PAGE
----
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Nitrile Seal Problem

Nitrile Seal Problem

Nitrile Seal Problem

(OP)
Howdy:

My company builds hydraulic dampers for prosthetic knees.  I am having a problem with nitrile seals (60A durometer) that are shrinking about 3% over a period of about 2-4 months.  When we build the dampers we 100% inspect them.  We are having units that pass when they are built, but after they sit in the warehouse for a couple months they will fail.  When I take apart the unit I find that the main piston seal is shrunk about 3% and the seal feels harder than a fresh one.  The hydraulic oil we are using is Mobile DTE11.

I am currently sending some seals back to the supplier for testing.  I would also like to find an easy way to test to see if my hydraulic oil is bad.

Has anyone heard of a problem like this?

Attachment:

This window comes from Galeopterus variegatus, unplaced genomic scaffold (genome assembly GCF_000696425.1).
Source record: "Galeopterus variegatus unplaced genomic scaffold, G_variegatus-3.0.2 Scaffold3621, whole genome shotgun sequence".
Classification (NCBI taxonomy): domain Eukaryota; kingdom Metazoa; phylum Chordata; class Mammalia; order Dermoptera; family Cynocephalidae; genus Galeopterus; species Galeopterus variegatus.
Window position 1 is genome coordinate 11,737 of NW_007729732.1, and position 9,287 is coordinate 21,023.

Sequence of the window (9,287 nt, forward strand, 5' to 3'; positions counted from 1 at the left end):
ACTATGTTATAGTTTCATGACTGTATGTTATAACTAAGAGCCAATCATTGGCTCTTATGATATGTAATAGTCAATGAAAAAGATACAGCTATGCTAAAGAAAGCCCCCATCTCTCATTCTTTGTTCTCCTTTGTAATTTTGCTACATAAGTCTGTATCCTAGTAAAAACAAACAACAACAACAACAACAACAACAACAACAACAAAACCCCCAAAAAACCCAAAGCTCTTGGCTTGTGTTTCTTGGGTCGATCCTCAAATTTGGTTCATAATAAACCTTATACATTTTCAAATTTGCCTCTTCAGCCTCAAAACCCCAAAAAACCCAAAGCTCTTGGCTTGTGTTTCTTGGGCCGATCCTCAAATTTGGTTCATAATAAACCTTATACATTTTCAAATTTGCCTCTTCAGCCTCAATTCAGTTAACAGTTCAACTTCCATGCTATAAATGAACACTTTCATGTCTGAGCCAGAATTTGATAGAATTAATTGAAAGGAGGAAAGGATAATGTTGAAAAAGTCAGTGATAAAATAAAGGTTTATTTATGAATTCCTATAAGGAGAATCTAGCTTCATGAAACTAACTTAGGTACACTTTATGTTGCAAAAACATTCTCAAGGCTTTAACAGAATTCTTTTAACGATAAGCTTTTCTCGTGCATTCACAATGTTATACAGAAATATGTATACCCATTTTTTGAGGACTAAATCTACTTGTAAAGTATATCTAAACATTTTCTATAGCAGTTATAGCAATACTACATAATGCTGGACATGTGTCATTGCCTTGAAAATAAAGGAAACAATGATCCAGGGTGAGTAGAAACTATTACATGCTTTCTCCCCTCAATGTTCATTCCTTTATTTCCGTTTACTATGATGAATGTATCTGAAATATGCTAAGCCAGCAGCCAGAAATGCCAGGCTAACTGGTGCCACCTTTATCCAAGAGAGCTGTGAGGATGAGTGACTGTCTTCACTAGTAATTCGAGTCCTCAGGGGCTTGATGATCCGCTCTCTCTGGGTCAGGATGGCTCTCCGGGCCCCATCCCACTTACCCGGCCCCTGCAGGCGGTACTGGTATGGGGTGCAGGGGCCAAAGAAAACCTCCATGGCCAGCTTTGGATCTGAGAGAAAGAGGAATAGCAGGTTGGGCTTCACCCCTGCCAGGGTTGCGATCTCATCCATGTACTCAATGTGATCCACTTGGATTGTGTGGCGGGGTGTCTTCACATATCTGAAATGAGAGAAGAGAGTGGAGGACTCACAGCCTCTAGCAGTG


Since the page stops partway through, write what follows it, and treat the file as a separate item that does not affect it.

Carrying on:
RE: Nitrile Seal Problem

I have two questions.
Have you changed o-ring suppliers?
Have you changed oil suppliers?

I have not experienced nitrile shrinking or hardening in hydraulic oil in that short of a time.  I have experienced purchasing buying 'substitutes that are the sames as' causing problems.

Ted

RE: Nitrile Seal Problem

(OP)
Ted:

No and No.  Also note that it is not an oring, its a custom double cup seal (cross section looks like an "N").

I did some research and I found that in 2006 we switched from Viton to Nitrile to save money.  I wouldn't think that this would cause a problem because the other seals have always been Nitrile.

-Daniel

RE: Nitrile Seal Problem

Look for the "compression set" data as functio of time for the rubber compound in your environment, temperature, squeeze, etc of the seal.

RE: Nitrile Seal Problem

(OP)
Isrealkk:

Thats a good thought, but in this case my squeeze is like 3%.  Plus remember its a cup seal so the material doesn't actually squeeze, it flexes.

RE: Nitrile Seal Problem

How long were the seals setting on the shelf before using them?

I have heard shelf life is important on Nitirle seal material.